Kyle Potter, Published October 27 2013
Three of a kind: Wahl triplets celebrate 75th birthday
Funny how little things change in seven decades.
Claude, Carrold and Collin Wahl celebrated their 75th birthday on Sunday in Fargo with dozens of friends and family members, many who still struggle to tell the triplets apart (the matching orange-brown shirts didn’t help). The triplets – two of whom live in Fargo – took the spotlight at the One Oak Place retirement community for music, jokes and a bit of history behind the unexpected triplets.
There was only supposed to be one new member of the Wahl family on Oct. 14, 1938. After Claude was born, their father, Theodore Wahl, went into town to get a midwife. By the time he returned, a second had arrived – Carrold.
“That’s enough now,” he told his wife, Christine, as the family lore goes.
But Christine didn’t listen, and Collin made three. Together they weighed less than 12 pounds.
The Wahl triplets stretched an already poor farming family thinner. Not expecting triplets, the family had just one crib, one set of clothes, one blanket. When Christine fell ill, the boys were split up and sent to relatives across the state until all four were nursed to health.
Before Sunday, none of the triplets knew their mother had been close to death.
Born in a house with no radio, electricity or even running water, the Wahl triplets made their own fun. They rolled tires down the dirt road together and turned a stretched-out Sears-Roebuck catalog into an accordion. Eventually, the three took turns sharing one bicycle.
“Those were our toys,” Carrold said.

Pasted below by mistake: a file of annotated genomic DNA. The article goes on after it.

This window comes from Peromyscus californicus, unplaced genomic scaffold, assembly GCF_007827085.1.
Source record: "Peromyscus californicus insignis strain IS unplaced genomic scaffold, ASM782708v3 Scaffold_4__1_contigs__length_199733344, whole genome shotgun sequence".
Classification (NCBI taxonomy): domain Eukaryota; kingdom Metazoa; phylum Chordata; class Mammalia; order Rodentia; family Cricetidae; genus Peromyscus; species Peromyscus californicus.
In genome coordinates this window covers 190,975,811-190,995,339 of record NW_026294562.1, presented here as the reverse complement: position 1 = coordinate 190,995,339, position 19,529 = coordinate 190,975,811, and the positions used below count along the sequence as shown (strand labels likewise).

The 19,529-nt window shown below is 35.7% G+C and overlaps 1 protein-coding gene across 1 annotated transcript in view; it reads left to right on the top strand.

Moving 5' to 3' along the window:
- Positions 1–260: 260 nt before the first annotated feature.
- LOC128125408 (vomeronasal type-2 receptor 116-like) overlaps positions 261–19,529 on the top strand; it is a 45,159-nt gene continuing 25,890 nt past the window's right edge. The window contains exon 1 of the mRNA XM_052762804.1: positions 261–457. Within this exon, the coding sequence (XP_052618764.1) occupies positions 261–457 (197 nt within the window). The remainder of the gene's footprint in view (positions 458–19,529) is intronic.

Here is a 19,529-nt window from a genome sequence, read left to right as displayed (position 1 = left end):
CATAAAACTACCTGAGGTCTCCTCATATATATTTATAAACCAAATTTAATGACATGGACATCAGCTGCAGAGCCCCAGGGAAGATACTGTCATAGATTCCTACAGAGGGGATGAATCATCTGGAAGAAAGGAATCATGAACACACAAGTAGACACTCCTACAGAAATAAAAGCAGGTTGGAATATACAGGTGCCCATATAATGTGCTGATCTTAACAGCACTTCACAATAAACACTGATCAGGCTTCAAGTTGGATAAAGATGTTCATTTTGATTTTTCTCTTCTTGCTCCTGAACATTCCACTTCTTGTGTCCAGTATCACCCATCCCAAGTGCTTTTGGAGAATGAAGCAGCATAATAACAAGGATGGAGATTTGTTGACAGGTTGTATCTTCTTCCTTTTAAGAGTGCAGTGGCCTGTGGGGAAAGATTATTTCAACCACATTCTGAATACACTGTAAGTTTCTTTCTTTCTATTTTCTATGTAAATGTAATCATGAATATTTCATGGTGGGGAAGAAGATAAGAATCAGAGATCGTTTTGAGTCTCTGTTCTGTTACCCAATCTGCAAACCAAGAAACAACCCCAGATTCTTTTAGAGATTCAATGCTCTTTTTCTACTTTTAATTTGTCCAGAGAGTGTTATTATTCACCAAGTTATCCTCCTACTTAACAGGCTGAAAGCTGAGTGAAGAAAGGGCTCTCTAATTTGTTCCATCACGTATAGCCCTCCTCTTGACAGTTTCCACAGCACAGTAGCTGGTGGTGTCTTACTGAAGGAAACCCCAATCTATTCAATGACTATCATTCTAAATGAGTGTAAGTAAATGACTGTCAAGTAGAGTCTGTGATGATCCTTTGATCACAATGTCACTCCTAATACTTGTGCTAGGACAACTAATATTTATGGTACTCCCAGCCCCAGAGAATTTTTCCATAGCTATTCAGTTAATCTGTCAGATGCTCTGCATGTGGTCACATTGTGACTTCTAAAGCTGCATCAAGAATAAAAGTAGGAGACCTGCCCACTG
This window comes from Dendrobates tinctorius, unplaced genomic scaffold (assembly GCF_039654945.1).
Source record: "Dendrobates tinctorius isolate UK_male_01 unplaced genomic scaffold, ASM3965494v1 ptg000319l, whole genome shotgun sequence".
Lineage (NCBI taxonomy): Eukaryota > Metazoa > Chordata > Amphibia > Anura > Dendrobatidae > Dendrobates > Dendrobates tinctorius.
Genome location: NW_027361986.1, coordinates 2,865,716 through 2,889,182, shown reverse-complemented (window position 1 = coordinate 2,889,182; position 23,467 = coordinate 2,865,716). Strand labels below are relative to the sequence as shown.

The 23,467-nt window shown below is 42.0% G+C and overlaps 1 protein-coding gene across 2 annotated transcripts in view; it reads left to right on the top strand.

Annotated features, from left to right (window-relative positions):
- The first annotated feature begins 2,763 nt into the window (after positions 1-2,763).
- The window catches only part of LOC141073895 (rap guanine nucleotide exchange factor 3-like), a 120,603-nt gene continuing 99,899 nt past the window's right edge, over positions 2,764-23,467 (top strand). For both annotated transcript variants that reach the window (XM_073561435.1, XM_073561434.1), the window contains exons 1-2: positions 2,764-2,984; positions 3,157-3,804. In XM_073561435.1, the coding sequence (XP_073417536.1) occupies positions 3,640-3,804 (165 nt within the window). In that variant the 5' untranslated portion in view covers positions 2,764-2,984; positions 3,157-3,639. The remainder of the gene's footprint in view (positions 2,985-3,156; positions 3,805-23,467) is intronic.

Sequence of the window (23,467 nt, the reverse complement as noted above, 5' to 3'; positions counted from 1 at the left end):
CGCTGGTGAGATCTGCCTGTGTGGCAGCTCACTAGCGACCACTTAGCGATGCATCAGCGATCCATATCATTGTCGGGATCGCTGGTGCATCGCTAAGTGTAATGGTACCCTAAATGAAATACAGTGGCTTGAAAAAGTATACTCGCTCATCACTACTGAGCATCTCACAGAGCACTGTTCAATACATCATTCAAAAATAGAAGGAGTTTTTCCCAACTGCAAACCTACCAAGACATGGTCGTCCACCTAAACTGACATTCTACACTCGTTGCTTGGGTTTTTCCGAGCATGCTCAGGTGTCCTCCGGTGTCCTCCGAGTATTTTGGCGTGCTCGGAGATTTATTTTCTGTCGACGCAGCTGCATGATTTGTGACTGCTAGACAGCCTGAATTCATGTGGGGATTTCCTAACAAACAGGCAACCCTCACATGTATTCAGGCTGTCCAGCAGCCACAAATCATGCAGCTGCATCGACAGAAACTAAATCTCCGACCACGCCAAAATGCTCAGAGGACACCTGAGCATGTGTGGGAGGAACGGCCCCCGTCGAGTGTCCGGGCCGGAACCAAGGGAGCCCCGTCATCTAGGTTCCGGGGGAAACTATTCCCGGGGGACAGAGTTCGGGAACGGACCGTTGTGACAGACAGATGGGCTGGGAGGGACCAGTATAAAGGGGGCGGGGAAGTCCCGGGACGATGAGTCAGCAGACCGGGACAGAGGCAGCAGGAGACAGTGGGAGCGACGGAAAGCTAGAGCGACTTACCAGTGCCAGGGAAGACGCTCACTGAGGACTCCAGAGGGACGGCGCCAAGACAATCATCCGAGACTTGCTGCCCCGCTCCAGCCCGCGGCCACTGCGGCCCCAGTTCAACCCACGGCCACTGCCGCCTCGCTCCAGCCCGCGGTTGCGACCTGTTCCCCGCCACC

As kids, the Wahl boys picked up music, built up an encyclopedic knowledge about cars and tormented school teachers by trading places with one another.
Only their father could differentiate between his triplets, it seems. In a musical family, Collin was the standout musician, Theodore said in a yellowed newspaper clipping from their teenage years. Claude was soft-natured, and Carrold was a temperamental animal lover.
As they grew up, photos of the triplets and stories about them kept cropping up in local newspapers. Back then, they were the only known triplets in McIntosh County.
Today, their two siblings – Leonard, an older brother, and their younger sister, Marie – struggle to say what sets their brothers apart. Leonard said it’s not work ethic – they each put in 30-plus years with the same companies before retiring. And they each love music, though Collin favors Dean Martin while his two brothers prefer Johnny Cash.
“We’re just alike,” Carrold said.
When their mom and dad would leave the house, the triplets would ask their parents to take their sister with them, Marie said.
“I never saw them argue. Ever,” she said.
And after 75 years, they still look much alike. To this day, friends confuse Carrold for Claude, Collin for Carrold and so on. As their party wrapped up, a family friend apologized for mistaking Carrold for Collin.
“Yeah,” Collin chimed in. “I’m the good one.”
Readers can reach Forum reporter Kyle Potter at (701) 241-5502